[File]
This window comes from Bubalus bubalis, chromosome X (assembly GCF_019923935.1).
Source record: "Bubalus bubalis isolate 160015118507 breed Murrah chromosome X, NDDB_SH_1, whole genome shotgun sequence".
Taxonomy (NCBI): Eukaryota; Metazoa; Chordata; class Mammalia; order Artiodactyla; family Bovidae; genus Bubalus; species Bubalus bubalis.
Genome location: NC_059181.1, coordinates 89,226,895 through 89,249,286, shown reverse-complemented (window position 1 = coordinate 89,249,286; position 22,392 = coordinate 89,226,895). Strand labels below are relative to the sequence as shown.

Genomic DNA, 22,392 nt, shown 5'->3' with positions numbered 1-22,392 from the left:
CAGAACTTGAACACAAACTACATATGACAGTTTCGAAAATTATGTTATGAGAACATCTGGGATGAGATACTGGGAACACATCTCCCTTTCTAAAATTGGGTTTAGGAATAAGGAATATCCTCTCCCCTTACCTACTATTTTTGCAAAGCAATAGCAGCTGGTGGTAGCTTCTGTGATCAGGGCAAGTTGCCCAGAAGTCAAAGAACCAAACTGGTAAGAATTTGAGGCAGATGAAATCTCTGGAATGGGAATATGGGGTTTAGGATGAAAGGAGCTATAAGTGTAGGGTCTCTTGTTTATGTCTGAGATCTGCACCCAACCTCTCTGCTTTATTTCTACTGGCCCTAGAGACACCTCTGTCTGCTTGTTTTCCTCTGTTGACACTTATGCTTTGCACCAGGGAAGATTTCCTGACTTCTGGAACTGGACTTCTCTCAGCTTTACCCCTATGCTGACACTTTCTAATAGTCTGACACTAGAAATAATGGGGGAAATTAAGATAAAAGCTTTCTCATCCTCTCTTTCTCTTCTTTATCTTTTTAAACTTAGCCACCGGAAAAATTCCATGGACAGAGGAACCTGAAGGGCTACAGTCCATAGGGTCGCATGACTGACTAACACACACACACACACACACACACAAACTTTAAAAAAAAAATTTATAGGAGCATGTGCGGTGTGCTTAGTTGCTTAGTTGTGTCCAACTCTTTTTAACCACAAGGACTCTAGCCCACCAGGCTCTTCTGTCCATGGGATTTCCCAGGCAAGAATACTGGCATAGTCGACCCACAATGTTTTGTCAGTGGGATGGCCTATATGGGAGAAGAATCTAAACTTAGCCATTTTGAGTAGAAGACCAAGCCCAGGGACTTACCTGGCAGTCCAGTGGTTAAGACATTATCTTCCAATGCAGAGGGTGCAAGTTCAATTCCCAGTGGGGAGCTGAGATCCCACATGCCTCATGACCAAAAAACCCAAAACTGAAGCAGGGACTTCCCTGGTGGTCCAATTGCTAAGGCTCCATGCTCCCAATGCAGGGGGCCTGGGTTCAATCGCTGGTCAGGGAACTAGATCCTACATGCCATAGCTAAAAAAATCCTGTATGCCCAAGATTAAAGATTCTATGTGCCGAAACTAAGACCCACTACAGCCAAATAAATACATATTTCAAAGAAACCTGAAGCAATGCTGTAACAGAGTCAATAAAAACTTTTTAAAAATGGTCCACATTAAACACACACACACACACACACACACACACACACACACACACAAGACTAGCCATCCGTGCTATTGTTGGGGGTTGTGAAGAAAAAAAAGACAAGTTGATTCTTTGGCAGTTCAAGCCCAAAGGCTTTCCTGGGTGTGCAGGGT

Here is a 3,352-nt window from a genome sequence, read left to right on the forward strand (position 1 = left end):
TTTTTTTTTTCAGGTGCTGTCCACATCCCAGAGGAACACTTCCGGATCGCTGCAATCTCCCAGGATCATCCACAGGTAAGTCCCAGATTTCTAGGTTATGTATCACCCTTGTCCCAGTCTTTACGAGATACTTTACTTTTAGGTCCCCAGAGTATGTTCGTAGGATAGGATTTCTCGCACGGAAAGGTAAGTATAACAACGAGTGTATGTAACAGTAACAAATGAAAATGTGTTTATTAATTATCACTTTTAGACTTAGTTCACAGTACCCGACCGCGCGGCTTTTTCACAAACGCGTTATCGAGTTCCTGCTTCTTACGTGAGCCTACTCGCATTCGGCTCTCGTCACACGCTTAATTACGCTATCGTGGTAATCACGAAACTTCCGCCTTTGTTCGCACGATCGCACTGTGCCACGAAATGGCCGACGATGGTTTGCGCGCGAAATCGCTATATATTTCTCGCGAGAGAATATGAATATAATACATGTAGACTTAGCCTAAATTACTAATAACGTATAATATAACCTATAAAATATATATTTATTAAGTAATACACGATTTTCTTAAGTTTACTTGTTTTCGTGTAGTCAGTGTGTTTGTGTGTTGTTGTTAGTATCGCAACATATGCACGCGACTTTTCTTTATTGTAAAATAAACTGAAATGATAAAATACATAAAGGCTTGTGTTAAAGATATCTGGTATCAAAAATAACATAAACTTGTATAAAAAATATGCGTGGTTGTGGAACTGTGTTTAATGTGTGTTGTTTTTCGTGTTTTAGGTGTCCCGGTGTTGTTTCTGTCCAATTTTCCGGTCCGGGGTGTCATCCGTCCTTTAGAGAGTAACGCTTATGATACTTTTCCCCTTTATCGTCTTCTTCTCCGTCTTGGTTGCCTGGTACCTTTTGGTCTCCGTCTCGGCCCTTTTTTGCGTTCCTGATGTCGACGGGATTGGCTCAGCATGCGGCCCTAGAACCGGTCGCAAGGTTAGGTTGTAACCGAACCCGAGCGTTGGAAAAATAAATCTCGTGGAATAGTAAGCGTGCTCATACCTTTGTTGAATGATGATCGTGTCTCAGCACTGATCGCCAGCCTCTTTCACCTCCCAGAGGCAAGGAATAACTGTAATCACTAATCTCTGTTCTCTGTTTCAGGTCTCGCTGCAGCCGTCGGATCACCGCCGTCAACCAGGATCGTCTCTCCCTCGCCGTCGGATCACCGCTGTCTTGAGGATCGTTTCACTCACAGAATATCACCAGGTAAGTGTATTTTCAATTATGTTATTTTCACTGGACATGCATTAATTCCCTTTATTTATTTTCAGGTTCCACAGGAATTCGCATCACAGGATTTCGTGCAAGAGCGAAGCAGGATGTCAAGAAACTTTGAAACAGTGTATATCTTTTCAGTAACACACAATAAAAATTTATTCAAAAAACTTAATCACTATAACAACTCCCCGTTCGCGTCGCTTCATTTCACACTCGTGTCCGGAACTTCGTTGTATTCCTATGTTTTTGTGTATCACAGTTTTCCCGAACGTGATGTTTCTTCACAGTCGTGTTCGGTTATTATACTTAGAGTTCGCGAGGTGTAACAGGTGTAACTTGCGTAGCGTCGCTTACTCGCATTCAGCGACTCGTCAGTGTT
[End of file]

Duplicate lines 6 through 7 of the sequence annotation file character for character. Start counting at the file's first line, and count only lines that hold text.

CAGAACTTGAACACAAACTACATATGACAGTTTCGAAAATTATGTTATGAGAACATCTGGGATGAGATACTGGGAACACATCTCCCTTTCTAAAATTGGGTTTAGGAATAAGGAATATCCTCTCCCCTTACCTACTATTTTTGCAAAGCAATAGCAGCTGGTGGTAGCTTCTGTGATCAGGGCAAGTTGCCCAGAAGTCAAAGAACCAAACTGGTAAGAATTTGAGGCAGATGAAATCTCTGGAATGGGAATATGGGGTTTAGGATGAAAGGAGCTATAAGTGTAGGGTCTCTTGTTTATGTCTGAGATCTGCACCCAACCTCTCTGCTTTATTTCTACTGGCCCTAGAGACACCTCTGTCTGCTTGTTTTCCTCTGTTGACACTTATGCTTTGCACCAGGGAAGATTTCCTGACTTCTGGAACTGGACTTCTCTCAGCTTTACCCCTATGCTGACACTTTCTAATAGTCTGACACTAGAAATAATGGGGGAAATTAAGATAAAAGCTTTCTCATCCTCTCTTTCTCTTCTTTATCTTTTTAAACTTAGCCACCGGAAAAATTCCATGGACAGAGGAACCTGAAGGGCTACAGTCCATAGGGTCGCATGACTGACTAACACACACACACACACACACACACAAACTTTAAAAAAAAAATTTATAGGAGCATGTGCGGTGTGCTTAGTTGCTTAGTTGTGTCCAACTCTTTTTAACCACAAGGACTCTAGCCCACCAGGCTCTTCTGTCCATGGGATTTCCCAGGCAAGAATACTGGCATAGTCGACCCACAATGTTTTGTCAGTGGGATGGCCTATATGGGAGAAGAATCTAAACTTAGCCATTTTGAGTAGAAGACCAAGCCCAGGGACTTACCTGGCAGTCCAGTGGTTAAGACATTATCTTCCAATGCAGAGGGTGCAAGTTCAATTCCCAGTGGGGAGCTGAGATCCCACATGCCTCATGACCAAAAAACCCAAAACTGAAGCAGGGACTTCCCTGGTGGTCCAATTGCTAAGGCTCCATGCTCCCAATGCAGGGGGCCTGGGTTCAATCGCTGGTCAGGGAACTAGATCCTACATGCCATAGCTAAAAAAATCCTGTATGCCCAAGATTAAAGATTCTATGTGCCGAAACTAAGACCCACTACAGCCAAATAAATACATATTTCAAAGAAACCTGAAGCAATGCTGTAACAGAGTCAATAAAAACTTTTTAAAAATGGTCCACATTAAACACACACACACACACACACACACACACACACACACACACAAGACTAGCCATCCGTGCTATTGTTGGGGGTTGTGAAGAAAAAAAAGACAAGTTGATTCTTTGGCAGTTCAAGCCCAAAGGCTTTCCTGGGTGTGCAGGGT

Here is a 3,352-nt window from a genome sequence, read left to right on the forward strand (position 1 = left end):